Follow a winding road 1000 metres down into a steep valley surrounded by lush vegetation. See the turquoise blue river, steam pouring off her surface as she snakes through the valley floor. Soak yourself in a deliciously warm thermal pool, all to yourself, hanging over the edge of the cliffside while you stare off into the mountain valley. Let the warm waters pound on your back like a massage as they cascade down the mountain. And if you dare, climb into the very heart of the mountain through a black tunnel, torrid water pounding down from every crevice inside her, the hot blood of the mountain. Steam billows so thick you feel it in your lungs. Watch your step along the smooth rocks as you walk along them from ankle deep to neck deep water. At the end of the tunnel, in the mountains heart, sit and breath her in, feel her heat wrap you in a blanket. It’s impossible to tear yourself away; it’s like being back in the womb, the sounds, the comfort, the warmth, the peace you feel. But you must. The rest of the mountain is calling you. Dare to run through the blast of icy cascades pounding from the mountain top, the very mouth of the mountain. Pass through the frigid wall and reach the inside of the cavernous mouth, a warm reprieve, waste deep, with tiny smooth round tastebuds, pebbles on the floor, to massage your feet. Stare in awe at the stalactites, the strange smoothened figures on the walls and cavern ceiling, like grotesque teeth from thousands of years of dripping that warm, mineral rich water. And in the centre, a battering blast of hot water beckons you, dares you to try to withstand the power as the tongue of the mountain pounds on your back and pushes you down into the warm depths. Steamy breath gushes from her mouth out into the valley in clouds. Continue reading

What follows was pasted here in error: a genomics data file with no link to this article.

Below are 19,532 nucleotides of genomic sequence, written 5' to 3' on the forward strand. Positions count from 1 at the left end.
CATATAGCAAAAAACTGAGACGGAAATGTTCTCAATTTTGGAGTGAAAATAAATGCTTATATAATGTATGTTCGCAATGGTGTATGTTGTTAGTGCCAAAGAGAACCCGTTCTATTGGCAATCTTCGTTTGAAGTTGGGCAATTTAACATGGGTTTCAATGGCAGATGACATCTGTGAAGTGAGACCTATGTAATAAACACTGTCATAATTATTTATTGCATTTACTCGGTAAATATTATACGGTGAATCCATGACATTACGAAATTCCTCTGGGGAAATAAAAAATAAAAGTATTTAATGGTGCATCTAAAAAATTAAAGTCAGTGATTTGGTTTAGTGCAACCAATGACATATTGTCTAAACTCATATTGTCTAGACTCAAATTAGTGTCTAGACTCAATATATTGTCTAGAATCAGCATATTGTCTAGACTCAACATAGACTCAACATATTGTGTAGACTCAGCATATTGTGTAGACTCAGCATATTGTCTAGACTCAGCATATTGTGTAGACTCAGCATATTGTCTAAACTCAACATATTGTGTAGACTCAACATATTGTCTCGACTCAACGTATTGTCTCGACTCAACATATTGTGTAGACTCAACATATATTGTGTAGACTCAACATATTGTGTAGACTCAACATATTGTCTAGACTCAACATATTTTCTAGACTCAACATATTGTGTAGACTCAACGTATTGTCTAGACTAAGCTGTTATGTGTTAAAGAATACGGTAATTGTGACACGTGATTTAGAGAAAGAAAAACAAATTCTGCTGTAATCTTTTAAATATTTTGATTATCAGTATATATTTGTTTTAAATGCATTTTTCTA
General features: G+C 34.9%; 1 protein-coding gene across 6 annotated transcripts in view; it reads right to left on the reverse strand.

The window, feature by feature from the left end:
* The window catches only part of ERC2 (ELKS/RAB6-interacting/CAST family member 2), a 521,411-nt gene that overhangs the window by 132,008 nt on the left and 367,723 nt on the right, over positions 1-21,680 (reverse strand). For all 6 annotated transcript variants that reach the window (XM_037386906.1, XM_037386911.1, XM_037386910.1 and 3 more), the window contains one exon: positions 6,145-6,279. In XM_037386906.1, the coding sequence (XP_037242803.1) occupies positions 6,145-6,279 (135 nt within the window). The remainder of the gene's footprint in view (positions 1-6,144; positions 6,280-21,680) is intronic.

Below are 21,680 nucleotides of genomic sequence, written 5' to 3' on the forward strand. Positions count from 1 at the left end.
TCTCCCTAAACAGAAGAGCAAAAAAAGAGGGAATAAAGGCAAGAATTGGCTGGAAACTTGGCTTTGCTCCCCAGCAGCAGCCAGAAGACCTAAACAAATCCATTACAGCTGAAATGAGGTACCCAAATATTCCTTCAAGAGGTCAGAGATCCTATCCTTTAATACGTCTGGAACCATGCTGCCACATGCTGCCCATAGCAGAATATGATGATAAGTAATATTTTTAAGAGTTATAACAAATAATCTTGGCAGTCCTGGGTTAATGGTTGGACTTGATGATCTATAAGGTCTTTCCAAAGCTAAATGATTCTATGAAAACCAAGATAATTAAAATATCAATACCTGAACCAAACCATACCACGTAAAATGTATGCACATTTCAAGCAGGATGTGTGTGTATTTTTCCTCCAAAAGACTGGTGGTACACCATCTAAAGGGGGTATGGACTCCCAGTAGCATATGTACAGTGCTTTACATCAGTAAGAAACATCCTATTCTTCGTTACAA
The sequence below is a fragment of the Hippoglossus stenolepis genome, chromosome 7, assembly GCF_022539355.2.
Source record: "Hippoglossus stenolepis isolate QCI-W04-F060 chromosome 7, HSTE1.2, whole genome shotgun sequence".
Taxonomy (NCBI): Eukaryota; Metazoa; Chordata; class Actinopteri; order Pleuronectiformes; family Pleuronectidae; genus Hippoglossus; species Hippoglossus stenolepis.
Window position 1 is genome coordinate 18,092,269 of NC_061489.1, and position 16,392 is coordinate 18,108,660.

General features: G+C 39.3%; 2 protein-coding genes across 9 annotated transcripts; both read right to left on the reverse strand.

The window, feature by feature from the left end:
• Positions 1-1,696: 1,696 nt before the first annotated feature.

Our three day trek in the Sierra Juarez mountains was great, but we needed something a little higher, a little more challenging to help us prepare for trekking the great Himalayas. Toluca de Nevado offered us just that challenge. Towering at 4600 metres, this long dead volcano is now home to two beautiful caldera lakes and absolutely stunning views.
We paired up with Julius and Sandro again and decided to rent a car. We grabbed snacks and fluids and hit the road around 1030am. Major props to Juluis for being the hero and doing the driving to get us out of Mexico city! It took a while, as traffic in this beast of a city is horrific! But finally we made it out, paid a couple of tolls and eventually took the turn off Mexico highway 10, drove past the little town of Raices, past the National Park area (where all the vendors are set up) and began to gruellingly slow switchback ride up the mountain. The reason so many people trek this mountain’s peak is because you can drive almost all the way up! In fact, you used to be able to drive right to the caldera, however the road now stops 2km before and you must hike in. Continue reading
You should grab yourself a nice steaming cup of coffee, maybe a baguette and some butter, or perhaps a croissant from your local bakery, turn on some Charles Aznavour and enjoy the next few minutes as I take you on a little trip through the romantic streets of sweet, sweet Paris.